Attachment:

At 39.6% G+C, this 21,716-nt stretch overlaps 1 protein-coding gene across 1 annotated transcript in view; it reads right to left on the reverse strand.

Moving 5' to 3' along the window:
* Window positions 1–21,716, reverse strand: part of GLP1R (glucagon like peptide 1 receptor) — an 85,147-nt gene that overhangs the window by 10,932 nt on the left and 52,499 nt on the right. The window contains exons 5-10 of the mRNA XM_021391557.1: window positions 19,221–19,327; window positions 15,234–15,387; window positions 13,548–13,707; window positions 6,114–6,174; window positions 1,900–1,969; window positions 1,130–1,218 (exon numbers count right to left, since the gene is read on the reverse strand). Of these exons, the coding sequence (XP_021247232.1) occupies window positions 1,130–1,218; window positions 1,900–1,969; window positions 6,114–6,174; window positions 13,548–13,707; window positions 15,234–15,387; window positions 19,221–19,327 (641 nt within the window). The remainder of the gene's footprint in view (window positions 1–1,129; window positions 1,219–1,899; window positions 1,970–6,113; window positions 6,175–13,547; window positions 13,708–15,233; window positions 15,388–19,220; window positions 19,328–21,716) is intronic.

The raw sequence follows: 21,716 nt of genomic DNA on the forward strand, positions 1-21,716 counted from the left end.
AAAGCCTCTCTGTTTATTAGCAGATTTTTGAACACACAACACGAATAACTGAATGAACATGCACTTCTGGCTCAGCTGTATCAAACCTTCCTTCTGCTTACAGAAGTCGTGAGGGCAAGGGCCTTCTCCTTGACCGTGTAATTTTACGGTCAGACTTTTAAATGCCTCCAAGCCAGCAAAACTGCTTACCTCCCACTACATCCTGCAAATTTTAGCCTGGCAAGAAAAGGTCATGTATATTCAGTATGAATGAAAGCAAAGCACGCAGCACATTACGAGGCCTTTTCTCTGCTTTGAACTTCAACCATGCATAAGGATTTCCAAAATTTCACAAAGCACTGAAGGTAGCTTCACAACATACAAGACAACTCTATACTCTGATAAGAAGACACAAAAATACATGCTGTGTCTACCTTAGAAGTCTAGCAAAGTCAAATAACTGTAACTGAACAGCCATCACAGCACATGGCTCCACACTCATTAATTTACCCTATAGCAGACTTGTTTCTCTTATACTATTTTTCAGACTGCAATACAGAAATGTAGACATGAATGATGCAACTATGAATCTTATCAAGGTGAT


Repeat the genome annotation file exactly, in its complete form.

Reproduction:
At 39.6% G+C, this 21,716-nt stretch overlaps 1 protein-coding gene across 1 annotated transcript in view; it reads right to left on the reverse strand.

Moving 5' to 3' along the window:
* Window positions 1–21,716, reverse strand: part of GLP1R (glucagon like peptide 1 receptor) — an 85,147-nt gene that overhangs the window by 10,932 nt on the left and 52,499 nt on the right. The window contains exons 5-10 of the mRNA XM_021391557.1: window positions 19,221–19,327; window positions 15,234–15,387; window positions 13,548–13,707; window positions 6,114–6,174; window positions 1,900–1,969; window positions 1,130–1,218 (exon numbers count right to left, since the gene is read on the reverse strand). Of these exons, the coding sequence (XP_021247232.1) occupies window positions 1,130–1,218; window positions 1,900–1,969; window positions 6,114–6,174; window positions 13,548–13,707; window positions 15,234–15,387; window positions 19,221–19,327 (641 nt within the window). The remainder of the gene's footprint in view (window positions 1–1,129; window positions 1,219–1,899; window positions 1,970–6,113; window positions 6,175–13,547; window positions 13,708–15,233; window positions 15,388–19,220; window positions 19,328–21,716) is intronic.

The raw sequence follows: 21,716 nt of genomic DNA on the forward strand, positions 1-21,716 counted from the left end.
AAAGCCTCTCTGTTTATTAGCAGATTTTTGAACACACAACACGAATAACTGAATGAACATGCACTTCTGGCTCAGCTGTATCAAACCTTCCTTCTGCTTACAGAAGTCGTGAGGGCAAGGGCCTTCTCCTTGACCGTGTAATTTTACGGTCAGACTTTTAAATGCCTCCAAGCCAGCAAAACTGCTTACCTCCCACTACATCCTGCAAATTTTAGCCTGGCAAGAAAAGGTCATGTATATTCAGTATGAATGAAAGCAAAGCACGCAGCACATTACGAGGCCTTTTCTCTGCTTTGAACTTCAACCATGCATAAGGATTTCCAAAATTTCACAAAGCACTGAAGGTAGCTTCACAACATACAAGACAACTCTATACTCTGATAAGAAGACACAAAAATACATGCTGTGTCTACCTTAGAAGTCTAGCAAAGTCAAATAACTGTAACTGAACAGCCATCACAGCACATGGCTCCACACTCATTAATTTACCCTATAGCAGACTTGTTTCTCTTATACTATTTTTCAGACTGCAATACAGAAATGTAGACATGAATGATGCAACTATGAATCTTATCAAGGTGAT